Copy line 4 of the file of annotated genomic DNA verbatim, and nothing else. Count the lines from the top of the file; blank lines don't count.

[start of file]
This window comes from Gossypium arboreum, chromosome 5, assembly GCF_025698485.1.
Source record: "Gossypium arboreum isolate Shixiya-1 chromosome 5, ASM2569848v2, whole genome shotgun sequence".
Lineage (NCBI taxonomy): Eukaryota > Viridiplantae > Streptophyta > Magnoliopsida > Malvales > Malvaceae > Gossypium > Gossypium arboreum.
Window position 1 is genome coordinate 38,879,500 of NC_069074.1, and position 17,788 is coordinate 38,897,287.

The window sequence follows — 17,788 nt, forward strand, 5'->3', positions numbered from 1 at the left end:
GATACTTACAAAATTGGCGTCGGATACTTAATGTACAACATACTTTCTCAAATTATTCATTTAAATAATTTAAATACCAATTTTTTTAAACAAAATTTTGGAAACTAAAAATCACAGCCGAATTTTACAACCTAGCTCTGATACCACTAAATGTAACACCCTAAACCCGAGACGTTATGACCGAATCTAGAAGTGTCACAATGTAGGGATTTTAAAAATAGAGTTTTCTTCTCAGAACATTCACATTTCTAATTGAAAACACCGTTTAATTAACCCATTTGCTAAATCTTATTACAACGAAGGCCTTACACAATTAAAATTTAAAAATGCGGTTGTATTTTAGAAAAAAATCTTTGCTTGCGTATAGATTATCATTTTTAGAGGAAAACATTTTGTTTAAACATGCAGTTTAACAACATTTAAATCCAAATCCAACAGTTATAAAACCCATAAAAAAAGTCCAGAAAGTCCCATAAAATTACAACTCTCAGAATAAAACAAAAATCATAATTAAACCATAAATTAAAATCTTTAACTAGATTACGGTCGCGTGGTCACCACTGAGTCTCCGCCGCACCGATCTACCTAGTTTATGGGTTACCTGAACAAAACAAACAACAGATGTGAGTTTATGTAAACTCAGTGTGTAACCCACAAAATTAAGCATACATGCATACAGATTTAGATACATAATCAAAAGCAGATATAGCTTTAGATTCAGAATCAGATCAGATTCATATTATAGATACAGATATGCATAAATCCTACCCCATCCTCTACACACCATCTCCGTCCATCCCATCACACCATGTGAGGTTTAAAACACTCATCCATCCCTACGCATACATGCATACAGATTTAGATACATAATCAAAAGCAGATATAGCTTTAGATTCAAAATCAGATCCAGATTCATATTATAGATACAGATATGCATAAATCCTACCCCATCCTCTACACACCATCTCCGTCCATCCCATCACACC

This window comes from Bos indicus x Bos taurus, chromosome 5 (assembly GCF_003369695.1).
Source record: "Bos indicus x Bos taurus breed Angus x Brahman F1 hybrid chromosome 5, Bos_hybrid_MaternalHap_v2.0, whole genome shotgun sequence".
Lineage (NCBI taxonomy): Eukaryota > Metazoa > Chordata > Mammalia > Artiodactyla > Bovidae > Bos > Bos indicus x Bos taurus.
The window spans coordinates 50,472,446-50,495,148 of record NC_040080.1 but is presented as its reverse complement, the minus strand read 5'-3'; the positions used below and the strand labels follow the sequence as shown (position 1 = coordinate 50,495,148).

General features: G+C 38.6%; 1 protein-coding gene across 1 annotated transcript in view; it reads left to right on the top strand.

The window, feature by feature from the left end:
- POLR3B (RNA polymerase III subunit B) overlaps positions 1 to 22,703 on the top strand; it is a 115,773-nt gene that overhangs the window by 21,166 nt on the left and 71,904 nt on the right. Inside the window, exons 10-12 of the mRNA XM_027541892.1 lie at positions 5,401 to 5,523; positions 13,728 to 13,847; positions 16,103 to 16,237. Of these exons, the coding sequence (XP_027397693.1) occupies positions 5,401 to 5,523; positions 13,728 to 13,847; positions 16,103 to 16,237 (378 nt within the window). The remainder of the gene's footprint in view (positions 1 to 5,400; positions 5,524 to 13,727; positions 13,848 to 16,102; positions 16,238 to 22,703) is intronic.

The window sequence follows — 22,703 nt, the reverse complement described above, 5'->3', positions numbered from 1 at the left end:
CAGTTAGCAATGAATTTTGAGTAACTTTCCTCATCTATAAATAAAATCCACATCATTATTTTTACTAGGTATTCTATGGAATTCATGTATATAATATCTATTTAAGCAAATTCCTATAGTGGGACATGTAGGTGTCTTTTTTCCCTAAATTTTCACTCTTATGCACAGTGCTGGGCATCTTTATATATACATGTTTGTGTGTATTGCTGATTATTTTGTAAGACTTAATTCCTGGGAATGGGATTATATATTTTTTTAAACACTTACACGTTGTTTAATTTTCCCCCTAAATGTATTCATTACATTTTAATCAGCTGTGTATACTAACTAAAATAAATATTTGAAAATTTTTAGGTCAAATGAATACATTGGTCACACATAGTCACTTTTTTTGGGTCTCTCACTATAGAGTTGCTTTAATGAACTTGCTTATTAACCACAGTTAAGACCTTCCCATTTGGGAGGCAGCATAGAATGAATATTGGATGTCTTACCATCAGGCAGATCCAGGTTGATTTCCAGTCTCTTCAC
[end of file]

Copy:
Window position 1 is genome coordinate 38,879,500 of NC_069074.1, and position 17,788 is coordinate 38,897,287.